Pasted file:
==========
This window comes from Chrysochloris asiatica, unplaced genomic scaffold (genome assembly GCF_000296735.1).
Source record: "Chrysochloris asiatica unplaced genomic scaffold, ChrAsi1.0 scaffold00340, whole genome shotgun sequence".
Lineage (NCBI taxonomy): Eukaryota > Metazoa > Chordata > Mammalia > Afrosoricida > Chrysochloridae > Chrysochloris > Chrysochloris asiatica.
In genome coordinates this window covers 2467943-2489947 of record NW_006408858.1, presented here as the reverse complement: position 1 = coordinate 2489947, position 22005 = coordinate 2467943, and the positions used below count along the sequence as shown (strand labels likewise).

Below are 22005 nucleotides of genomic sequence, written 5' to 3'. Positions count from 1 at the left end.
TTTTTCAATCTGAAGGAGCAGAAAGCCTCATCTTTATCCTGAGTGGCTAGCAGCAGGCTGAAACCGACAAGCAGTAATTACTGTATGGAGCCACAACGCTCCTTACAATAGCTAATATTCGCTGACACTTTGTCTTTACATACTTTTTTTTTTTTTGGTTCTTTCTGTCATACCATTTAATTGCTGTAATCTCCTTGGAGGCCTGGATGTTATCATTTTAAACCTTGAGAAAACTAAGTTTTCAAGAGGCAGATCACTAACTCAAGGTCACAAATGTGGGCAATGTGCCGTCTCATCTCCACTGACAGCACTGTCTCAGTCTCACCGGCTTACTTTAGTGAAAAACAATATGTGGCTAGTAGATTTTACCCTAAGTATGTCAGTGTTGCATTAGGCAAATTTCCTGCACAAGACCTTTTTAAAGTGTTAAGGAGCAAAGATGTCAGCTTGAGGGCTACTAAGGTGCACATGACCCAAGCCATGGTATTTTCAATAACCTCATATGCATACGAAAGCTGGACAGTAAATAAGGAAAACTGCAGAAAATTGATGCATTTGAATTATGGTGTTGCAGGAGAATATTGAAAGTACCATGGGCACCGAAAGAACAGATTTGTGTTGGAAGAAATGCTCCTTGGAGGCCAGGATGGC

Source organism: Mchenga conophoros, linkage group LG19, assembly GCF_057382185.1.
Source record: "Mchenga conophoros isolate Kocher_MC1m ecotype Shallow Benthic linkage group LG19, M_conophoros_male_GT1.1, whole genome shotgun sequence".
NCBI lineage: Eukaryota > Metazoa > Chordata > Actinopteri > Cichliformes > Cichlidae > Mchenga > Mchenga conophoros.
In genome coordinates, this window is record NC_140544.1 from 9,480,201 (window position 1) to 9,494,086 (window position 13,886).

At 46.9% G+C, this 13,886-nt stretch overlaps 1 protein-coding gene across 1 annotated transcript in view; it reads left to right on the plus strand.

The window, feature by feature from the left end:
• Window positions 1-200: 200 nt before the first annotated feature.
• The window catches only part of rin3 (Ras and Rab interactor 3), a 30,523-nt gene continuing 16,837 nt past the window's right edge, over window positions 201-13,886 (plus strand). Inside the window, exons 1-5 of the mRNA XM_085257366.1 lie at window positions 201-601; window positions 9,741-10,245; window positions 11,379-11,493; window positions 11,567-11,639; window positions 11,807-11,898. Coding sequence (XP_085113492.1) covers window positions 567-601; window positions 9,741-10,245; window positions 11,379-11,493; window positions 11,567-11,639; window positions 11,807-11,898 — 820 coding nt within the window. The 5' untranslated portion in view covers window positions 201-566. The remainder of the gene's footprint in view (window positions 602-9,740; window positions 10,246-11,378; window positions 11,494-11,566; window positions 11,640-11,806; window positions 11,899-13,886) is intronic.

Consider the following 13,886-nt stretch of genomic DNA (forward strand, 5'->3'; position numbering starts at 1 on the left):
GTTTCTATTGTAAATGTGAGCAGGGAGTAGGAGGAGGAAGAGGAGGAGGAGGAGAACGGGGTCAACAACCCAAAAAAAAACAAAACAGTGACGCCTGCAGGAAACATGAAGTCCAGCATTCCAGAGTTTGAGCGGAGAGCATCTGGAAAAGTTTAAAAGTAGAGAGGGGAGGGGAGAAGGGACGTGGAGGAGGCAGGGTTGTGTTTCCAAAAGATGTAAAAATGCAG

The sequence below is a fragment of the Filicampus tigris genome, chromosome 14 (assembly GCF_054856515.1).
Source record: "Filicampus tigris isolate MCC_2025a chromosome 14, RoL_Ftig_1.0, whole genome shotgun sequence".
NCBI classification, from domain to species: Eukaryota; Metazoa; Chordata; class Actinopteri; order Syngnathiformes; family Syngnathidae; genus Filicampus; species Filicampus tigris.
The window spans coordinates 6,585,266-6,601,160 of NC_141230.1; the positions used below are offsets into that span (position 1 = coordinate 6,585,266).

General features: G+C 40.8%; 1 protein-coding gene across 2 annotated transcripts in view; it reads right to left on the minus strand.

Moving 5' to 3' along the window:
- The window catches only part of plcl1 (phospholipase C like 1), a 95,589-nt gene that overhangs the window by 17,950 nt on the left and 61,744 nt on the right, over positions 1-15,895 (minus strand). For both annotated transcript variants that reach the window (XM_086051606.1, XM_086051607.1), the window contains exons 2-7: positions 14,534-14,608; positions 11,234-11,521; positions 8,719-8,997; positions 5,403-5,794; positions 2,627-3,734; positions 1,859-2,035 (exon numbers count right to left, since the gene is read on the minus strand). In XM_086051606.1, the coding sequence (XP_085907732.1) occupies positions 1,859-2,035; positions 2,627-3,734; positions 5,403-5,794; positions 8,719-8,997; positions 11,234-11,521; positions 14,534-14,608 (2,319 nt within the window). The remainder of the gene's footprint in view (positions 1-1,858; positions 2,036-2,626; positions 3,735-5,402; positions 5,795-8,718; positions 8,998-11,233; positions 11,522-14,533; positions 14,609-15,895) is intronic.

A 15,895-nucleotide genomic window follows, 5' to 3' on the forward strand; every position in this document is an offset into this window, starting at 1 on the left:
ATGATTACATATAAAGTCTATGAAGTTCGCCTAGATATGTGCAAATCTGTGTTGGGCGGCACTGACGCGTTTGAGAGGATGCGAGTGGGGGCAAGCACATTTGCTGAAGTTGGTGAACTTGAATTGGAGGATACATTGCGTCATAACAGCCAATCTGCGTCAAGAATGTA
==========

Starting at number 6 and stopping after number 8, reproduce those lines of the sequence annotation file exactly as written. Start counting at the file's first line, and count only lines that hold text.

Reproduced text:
TTTTTCAATCTGAAGGAGCAGAAAGCCTCATCTTTATCCTGAGTGGCTAGCAGCAGGCTGAAACCGACAAGCAGTAATTACTGTATGGAGCCACAACGCTCCTTACAATAGCTAATATTCGCTGACACTTTGTCTTTACATACTTTTTTTTTTTTTGGTTCTTTCTGTCATACCATTTAATTGCTGTAATCTCCTTGGAGGCCTGGATGTTATCATTTTAAACCTTGAGAAAACTAAGTTTTCAAGAGGCAGATCACTAACTCAAGGTCACAAATGTGGGCAATGTGCCGTCTCATCTCCACTGACAGCACTGTCTCAGTCTCACCGGCTTACTTTAGTGAAAAACAATATGTGGCTAGTAGATTTTACCCTAAGTATGTCAGTGTTGCATTAGGCAAATTTCCTGCACAAGACCTTTTTAAAGTGTTAAGGAGCAAAGATGTCAGCTTGAGGGCTACTAAGGTGCACATGACCCAAGCCATGGTATTTTCAATAACCTCATATGCATACGAAAGCTGGACAGTAAATAAGGAAAACTGCAGAAAATTGATGCATTTGAATTATGGTGTTGCAGGAGAATATTGAAAGTACCATGGGCACCGAAAGAACAGATTTGTGTTGGAAGAAATGCTCCTTGGAGGCCAGGATGGC

Source organism: Mchenga conophoros, linkage group LG19, assembly GCF_057382185.1.
Source record: "Mchenga conophoros isolate Kocher_MC1m ecotype Shallow Benthic linkage group LG19, M_conophoros_male_GT1.1, whole genome shotgun sequence".